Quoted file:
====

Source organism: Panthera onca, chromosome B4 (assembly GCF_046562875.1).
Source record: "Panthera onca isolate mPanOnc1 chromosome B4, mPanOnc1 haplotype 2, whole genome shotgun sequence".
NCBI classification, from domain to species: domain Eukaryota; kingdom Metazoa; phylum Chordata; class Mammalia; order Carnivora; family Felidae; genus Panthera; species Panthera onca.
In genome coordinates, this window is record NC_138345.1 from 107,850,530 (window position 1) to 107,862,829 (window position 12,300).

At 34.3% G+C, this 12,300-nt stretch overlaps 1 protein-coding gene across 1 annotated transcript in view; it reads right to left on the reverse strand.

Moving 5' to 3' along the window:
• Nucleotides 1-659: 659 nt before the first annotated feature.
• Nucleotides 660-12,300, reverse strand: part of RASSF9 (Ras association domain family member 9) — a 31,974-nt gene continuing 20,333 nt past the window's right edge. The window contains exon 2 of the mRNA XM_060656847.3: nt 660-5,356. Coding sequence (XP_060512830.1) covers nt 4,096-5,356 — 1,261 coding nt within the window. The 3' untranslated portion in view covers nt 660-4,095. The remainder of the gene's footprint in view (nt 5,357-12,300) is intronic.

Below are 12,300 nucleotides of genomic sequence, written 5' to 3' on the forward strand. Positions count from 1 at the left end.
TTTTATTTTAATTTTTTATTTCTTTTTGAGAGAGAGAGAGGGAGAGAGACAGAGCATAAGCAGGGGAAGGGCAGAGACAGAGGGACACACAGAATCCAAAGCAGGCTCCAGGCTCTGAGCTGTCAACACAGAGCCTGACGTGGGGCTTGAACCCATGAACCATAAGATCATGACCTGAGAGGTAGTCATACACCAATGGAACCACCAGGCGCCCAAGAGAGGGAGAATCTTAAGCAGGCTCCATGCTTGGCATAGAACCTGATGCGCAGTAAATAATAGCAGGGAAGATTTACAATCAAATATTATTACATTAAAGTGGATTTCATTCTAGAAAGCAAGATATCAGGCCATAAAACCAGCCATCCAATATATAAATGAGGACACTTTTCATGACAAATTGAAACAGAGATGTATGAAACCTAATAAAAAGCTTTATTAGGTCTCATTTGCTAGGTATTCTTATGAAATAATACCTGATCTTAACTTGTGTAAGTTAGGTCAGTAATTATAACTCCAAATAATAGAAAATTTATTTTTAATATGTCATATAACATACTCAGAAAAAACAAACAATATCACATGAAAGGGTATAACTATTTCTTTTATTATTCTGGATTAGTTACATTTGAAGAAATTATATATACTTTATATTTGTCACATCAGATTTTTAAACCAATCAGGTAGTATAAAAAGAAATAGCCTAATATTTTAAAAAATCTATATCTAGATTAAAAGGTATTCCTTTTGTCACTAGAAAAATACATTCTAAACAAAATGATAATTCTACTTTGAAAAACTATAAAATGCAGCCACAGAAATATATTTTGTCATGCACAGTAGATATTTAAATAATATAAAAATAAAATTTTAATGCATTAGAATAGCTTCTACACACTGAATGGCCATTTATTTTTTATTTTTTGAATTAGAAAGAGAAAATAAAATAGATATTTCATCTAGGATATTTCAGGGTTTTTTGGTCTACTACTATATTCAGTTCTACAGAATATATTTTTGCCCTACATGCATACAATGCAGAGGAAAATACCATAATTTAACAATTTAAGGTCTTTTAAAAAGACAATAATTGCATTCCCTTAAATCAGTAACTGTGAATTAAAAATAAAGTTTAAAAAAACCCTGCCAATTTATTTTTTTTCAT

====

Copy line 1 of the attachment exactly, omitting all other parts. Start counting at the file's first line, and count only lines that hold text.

Source organism: Panthera onca, chromosome B4 (assembly GCF_046562875.1).